Partygate saga continues for Boris Johnson as a second cabinet minister says the law was broken

A second cabinet minister has acknowledged that the issuing of 20 fines over the partygate scandal meant coronavirus lockdown laws were broken in Whitehall, despite Boris Johnson refusing to accept they were.

International trade secretary Anne-Marie Trevelyan said the Metropolitan Police’s decision to issue the fines meant criminality had been discovered, echoing the view of justice secretary and deputy prime minister Dominic Raab.

No 10 has so far refused to accept laws had been broken, insisting Johnson would have more to say once the police investigation was complete.

Downing Street partygate

No 10 refused to accept laws had been broken (Dominic Lipinski/PA)

It was “clear there were breaches of the law”

The Metropolitan Police refused to say on Thursday whether the fixed penalty notices (FPNs), which were referred to the ACRO Criminal Records Office to be doled out, had formally been issued. However, it is not believed the prime minister is among those to receive a fine.

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Asked on Wednesday by MPs on the Commons Liaison Committee whether he was set to receive an FPN, the PM said:

I’m sure you would know if I were.

Previously, Raab – who is a qualified lawyer – said it was “clear there were breaches of the law”. He told BBC Radio 4’s Today programme:

Clearly there were breaches of the regulations,

That is the only thing that can warrant the 20 fixed penalty notices. That must follow.

Asked if the justice secretary misspoke when he said there were clear breaches of the law, Trevelyan told Sky News:

No, he is the Justice Secretary and he has set out a position.

I think if you or I get a fine, we hopefully pay it and move on from there. And I hope, and I assume, that those who have been fined by the police will pay their fines and that will be the punishment that they have accepted.

“There has been criminality committed”

Pressed on whether 20 fines being issued meant there were 20 instances of people breaking the law, she said:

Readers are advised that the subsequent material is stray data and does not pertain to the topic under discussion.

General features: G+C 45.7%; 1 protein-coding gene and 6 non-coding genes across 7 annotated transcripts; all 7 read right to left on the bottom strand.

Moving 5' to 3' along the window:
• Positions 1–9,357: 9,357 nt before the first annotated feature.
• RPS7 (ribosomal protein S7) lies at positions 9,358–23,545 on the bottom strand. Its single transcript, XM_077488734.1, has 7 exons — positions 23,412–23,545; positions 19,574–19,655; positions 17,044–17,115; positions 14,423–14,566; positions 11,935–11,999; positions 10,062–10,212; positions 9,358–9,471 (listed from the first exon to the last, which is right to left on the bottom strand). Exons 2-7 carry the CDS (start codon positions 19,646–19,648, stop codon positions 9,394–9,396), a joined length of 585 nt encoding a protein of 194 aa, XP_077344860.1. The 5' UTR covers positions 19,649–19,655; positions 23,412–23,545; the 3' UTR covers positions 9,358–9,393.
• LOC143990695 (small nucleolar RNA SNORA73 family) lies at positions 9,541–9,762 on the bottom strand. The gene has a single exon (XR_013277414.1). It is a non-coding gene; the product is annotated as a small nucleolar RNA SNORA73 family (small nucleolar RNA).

Well, that’s right. They’ve broken the regulations that were set in the Covid Act and police deem that that was what they did, and therefore they’ve been fined accordingly.

Asked why the PM would not say this, she said:

Because, as I say, he wants to wait until the whole process of the police review has been done.

At the Liaison Committee, SNP MP Pete Wishart asked Johnson to accept “there has been criminality committed”, given Scotland Yard’s decision to issue FPNs.

The prime minister said:

I have been, I hope, very frank with the House about where I think we have gone wrong and the things that I regret, that I apologise for.

But there is an ongoing investigation… I am going to camp pretty firmly on my position.

He added:

I won’t give a running commentary on an ongoing investigation.

Is Johnson “toast”?

Johnson sidestepped questions about whether he would be “toast” if he was issued with an FPN or if he would resign if he broke the Ministerial Code.

The FPNs being issued by the Met relate to investigations into a series of around a dozen events in Downing Street and Whitehall while England was subject to coronavirus lockdown restrictions – including one in the prime minister’s flat.

Although Johnson is not expected to be among the first group to be hit with fines, the Met have indicated they expect to issue more fixed penalty notices as their investigations continue.

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